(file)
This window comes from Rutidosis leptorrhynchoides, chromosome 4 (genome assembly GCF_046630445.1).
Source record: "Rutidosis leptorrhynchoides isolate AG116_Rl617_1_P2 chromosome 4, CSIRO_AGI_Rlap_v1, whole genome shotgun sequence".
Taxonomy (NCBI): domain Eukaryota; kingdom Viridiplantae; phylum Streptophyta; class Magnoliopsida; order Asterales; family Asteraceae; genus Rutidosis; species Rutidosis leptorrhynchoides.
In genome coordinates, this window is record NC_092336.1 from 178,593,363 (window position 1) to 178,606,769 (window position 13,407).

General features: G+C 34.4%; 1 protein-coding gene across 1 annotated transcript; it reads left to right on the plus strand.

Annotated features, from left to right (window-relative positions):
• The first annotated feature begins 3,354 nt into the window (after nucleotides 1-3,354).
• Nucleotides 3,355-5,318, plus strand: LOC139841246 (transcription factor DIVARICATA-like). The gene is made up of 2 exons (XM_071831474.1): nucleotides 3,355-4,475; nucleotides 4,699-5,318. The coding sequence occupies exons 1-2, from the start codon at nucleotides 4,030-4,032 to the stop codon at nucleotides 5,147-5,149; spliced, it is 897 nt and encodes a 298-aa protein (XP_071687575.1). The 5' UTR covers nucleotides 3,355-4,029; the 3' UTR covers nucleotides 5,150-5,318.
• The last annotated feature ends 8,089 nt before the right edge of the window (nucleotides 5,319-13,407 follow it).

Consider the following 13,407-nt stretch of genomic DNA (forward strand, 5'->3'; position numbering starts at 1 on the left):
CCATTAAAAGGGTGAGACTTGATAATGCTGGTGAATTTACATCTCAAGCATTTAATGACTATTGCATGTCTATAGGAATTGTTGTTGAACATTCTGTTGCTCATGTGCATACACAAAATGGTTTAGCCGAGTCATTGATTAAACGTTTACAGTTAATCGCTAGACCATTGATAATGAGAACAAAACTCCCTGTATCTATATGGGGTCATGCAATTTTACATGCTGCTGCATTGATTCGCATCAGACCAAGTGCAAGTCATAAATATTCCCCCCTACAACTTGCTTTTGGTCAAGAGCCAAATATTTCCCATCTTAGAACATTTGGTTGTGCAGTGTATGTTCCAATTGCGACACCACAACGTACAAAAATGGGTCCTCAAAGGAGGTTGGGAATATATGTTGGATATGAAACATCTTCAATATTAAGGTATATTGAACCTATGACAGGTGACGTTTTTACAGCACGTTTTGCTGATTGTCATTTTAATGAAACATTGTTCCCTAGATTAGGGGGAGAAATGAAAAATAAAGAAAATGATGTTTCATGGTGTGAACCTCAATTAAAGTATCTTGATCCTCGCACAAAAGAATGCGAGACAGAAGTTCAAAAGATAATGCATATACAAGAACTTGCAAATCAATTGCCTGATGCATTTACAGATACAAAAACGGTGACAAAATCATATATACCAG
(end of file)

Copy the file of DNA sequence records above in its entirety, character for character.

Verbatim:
This window comes from Rutidosis leptorrhynchoides, chromosome 4 (genome assembly GCF_046630445.1).
Source record: "Rutidosis leptorrhynchoides isolate AG116_Rl617_1_P2 chromosome 4, CSIRO_AGI_Rlap_v1, whole genome shotgun sequence".
Taxonomy (NCBI): domain Eukaryota; kingdom Viridiplantae; phylum Streptophyta; class Magnoliopsida; order Asterales; family Asteraceae; genus Rutidosis; species Rutidosis leptorrhynchoides.
In genome coordinates, this window is record NC_092336.1 from 178,593,363 (window position 1) to 178,606,769 (window position 13,407).

General features: G+C 34.4%; 1 protein-coding gene across 1 annotated transcript; it reads left to right on the plus strand.

Annotated features, from left to right (window-relative positions):
• The first annotated feature begins 3,354 nt into the window (after nucleotides 1-3,354).
• Nucleotides 3,355-5,318, plus strand: LOC139841246 (transcription factor DIVARICATA-like). The gene is made up of 2 exons (XM_071831474.1): nucleotides 3,355-4,475; nucleotides 4,699-5,318. The coding sequence occupies exons 1-2, from the start codon at nucleotides 4,030-4,032 to the stop codon at nucleotides 5,147-5,149; spliced, it is 897 nt and encodes a 298-aa protein (XP_071687575.1). The 5' UTR covers nucleotides 3,355-4,029; the 3' UTR covers nucleotides 5,150-5,318.
• The last annotated feature ends 8,089 nt before the right edge of the window (nucleotides 5,319-13,407 follow it).

Consider the following 13,407-nt stretch of genomic DNA (forward strand, 5'->3'; position numbering starts at 1 on the left):
CCATTAAAAGGGTGAGACTTGATAATGCTGGTGAATTTACATCTCAAGCATTTAATGACTATTGCATGTCTATAGGAATTGTTGTTGAACATTCTGTTGCTCATGTGCATACACAAAATGGTTTAGCCGAGTCATTGATTAAACGTTTACAGTTAATCGCTAGACCATTGATAATGAGAACAAAACTCCCTGTATCTATATGGGGTCATGCAATTTTACATGCTGCTGCATTGATTCGCATCAGACCAAGTGCAAGTCATAAATATTCCCCCCTACAACTTGCTTTTGGTCAAGAGCCAAATATTTCCCATCTTAGAACATTTGGTTGTGCAGTGTATGTTCCAATTGCGACACCACAACGTACAAAAATGGGTCCTCAAAGGAGGTTGGGAATATATGTTGGATATGAAACATCTTCAATATTAAGGTATATTGAACCTATGACAGGTGACGTTTTTACAGCACGTTTTGCTGATTGTCATTTTAATGAAACATTGTTCCCTAGATTAGGGGGAGAAATGAAAAATAAAGAAAATGATGTTTCATGGTGTGAACCTCAATTAAAGTATCTTGATCCTCGCACAAAAGAATGCGAGACAGAAGTTCAAAAGATAATGCATATACAAGAACTTGCAAATCAATTGCCTGATGCATTTACAGATACAAAAACGGTGACAAAATCATATATACCAG